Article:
Wednesday, October 27, 2021
HomeInterviewsJohn Herety - Gearing up for Girvan

John Herety – Gearing up for Girvan

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John Herety has won a Peace Race stage, French amateur classics, the British pro road champs and was robbed of the GP Pino Cerami — the judges gave it to local hero Rony van Holen — but photos later showed that the Englishman’s wheel was first across the line.

John Herety
John is still enjoying himself.

Now he’s passing all that experience on to a new generation through his role as team manager of London squad Rapha-Condor Recycling, who are north of the border to recce the hills, gravel, rain, wind farms and sheep that are — Girvan.

The guys are riding the Musselburgh 3-Up, John?

“It’s a good skill to have, roadmen used to ride a lot of them back in the ‘good old days,’ there was nothing on in England and we were coming up to do our Girvan recce, so we just thought we’d ride.”

Team morale must be good after the Bikeline win?

“Yes, very good but there will be no complacency, we’re expected to be the best team, we were on the training camp then started racing early, so we have a little advantage, but the other teams will catch us up, so we’re taking nothing for granted.”

Dean is going well, isn’t he?

“Interestingly, despite all the years he’s raced and been a big name on the UK scene, that’s the first time he’s ever had a team at his disposal like that.

“He was very nervous about the responsibility and he learned a lot about handling pressure.”

John Herety
John rode for Coop – Mercier with Joop Zoetemelk.

Girvan, it must be a big deal, here you are a week before the start.

“I did this last year, we came up a week early to get to know the roads, there’s obviously the training aspect, but if you know that the top is ‘just round the next corner’ then you can dig a bit deeper and hang on.

“The squad is predominantly the same as last year, but it does no harm to remind the guys of what to expect. It’s going to be a hard race to win; we’re the team to beat at the moment, so I expect we’ll get other teams collaborating against us — that’s bike racing, though! “Girvan is a different race from the Bikeline, there’s no opening time trial, but there are time bonuses — the race is won and lost on the bonuses.

“We can’t leave it to those bonuses because there are some quick guys — like Evan (Oliphant of PCA) and Wilko (’07 Girvan winner, Andy Wilkinson of Science in Sport — Trek) who are liable to grab them. Wilko is probably the favourite; but I know that Evan is also very motivated to win, he’s a big threat.”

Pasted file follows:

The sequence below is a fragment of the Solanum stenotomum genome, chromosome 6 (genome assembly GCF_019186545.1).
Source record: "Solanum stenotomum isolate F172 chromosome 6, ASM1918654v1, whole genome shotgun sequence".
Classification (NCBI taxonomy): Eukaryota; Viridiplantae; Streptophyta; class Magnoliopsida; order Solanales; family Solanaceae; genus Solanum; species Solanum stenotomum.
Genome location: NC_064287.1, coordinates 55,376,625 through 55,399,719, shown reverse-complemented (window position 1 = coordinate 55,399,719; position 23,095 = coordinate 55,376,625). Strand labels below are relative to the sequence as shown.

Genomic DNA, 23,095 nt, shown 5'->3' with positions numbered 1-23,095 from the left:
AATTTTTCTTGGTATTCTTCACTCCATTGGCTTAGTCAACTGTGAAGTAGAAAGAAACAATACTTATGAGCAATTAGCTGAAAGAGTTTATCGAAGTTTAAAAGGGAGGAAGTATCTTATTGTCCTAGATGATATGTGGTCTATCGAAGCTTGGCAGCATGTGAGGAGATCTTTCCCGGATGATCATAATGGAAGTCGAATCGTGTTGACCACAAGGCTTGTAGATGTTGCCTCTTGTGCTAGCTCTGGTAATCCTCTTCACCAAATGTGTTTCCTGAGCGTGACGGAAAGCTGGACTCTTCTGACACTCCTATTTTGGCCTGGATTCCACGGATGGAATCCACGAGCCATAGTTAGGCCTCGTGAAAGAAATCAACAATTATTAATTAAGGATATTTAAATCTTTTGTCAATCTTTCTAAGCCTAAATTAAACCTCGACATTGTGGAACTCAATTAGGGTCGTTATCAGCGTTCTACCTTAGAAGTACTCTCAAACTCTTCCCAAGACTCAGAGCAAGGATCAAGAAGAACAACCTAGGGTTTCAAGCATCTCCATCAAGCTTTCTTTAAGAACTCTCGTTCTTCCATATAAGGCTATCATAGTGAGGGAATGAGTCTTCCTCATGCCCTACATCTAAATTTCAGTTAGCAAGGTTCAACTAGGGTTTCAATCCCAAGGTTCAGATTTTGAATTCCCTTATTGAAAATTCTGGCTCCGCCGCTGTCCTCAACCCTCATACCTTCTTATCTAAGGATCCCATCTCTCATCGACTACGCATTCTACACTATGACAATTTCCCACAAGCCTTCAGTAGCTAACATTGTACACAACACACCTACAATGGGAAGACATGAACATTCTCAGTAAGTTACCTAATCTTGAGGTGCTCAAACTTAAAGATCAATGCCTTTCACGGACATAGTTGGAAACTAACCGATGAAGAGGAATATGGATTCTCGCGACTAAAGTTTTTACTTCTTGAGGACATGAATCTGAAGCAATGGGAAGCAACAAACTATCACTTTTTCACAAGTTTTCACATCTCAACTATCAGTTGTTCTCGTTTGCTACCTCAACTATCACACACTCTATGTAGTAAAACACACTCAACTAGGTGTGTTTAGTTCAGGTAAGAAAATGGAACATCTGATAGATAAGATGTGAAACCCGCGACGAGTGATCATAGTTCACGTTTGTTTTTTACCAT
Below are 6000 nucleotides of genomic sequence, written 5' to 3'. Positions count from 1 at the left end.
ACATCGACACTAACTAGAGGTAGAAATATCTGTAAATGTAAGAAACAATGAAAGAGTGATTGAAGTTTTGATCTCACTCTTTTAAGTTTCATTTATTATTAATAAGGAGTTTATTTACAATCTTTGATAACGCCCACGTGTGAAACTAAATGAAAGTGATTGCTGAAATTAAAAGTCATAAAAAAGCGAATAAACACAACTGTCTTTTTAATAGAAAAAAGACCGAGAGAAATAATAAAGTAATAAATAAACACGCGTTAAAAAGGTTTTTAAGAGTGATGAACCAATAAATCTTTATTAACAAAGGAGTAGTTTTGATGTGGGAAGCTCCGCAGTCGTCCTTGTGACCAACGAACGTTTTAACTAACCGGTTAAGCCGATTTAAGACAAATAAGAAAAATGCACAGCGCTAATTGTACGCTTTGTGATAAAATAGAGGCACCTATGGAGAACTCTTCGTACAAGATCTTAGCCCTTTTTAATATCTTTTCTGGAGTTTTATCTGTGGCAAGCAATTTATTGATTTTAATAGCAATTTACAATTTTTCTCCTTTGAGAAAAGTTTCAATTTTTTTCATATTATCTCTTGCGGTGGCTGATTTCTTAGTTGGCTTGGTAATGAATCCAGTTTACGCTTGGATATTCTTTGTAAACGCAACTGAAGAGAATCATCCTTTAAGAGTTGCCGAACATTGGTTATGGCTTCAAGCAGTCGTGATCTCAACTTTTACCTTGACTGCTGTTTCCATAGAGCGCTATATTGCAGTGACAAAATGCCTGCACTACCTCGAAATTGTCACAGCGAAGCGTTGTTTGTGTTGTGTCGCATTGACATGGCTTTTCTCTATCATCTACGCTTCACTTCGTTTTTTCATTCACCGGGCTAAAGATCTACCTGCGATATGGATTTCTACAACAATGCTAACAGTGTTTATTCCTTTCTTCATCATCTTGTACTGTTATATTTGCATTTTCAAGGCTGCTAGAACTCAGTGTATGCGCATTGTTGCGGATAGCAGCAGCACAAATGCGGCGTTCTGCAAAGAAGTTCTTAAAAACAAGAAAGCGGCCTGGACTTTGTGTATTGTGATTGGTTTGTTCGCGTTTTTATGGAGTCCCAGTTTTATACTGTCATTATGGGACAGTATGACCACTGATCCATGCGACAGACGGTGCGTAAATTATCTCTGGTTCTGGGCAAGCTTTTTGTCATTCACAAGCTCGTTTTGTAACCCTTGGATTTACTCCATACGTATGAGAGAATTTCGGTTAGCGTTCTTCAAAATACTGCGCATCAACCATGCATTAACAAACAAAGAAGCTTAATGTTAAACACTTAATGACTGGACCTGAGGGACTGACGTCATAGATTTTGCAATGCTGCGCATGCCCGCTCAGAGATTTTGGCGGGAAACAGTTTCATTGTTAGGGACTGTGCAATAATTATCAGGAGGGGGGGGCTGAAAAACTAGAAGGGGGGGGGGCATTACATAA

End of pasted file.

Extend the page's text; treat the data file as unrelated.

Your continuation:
What about the Rapha v. PCA rivalry?

“We’re both trying to encourage it! It gets us more column inches, but we want to keep it friendly, the British cycling scene is too small to have grudge matches going on, but provided it’s light hearted I don’t think it’s a problem. I think some of the internet forums have been getting a bit heated about which is the best team, though!”

John Herety
It’s 26 years since John turned pro!

It’s 26 years since you turned pro — how do you remain so enthusiastic?

“I love it; it’s a lot better than working for a living! My career as a pro was cut short by illness, so it wasn’t like I’d ‘had enough of it’ when I stopped racing.

“I wouldn’t want to manage at any higher level than this, but it would be nice to have a little more money in the budget. I’m quite happy that we’re a ‘feeder team’ for riders to move on to greater things from.”

Rapha/PCA/Pinarello/SIS/Halfords — the UK scene is getting better isn’t it; could it be like the 80’s again, with city centre races?

“The last three or four years have certainly seen the racing improve, it’s mainly the same guys winning, but in better organised teams. That’s one of the pleasures of the job, teaching young riders how to race properly, you see riders who have never won a Premier Calendar race going up the road from the gun — I don’t know what they are trying to achieve.

“The racing here is getting more like continental racing with the race-winning move generally being made late in the race. As for the future, it’s getting more difficult with the police (witness the demise of the Archer Grand Prix) and I think that place to place racing will be very hard to organise.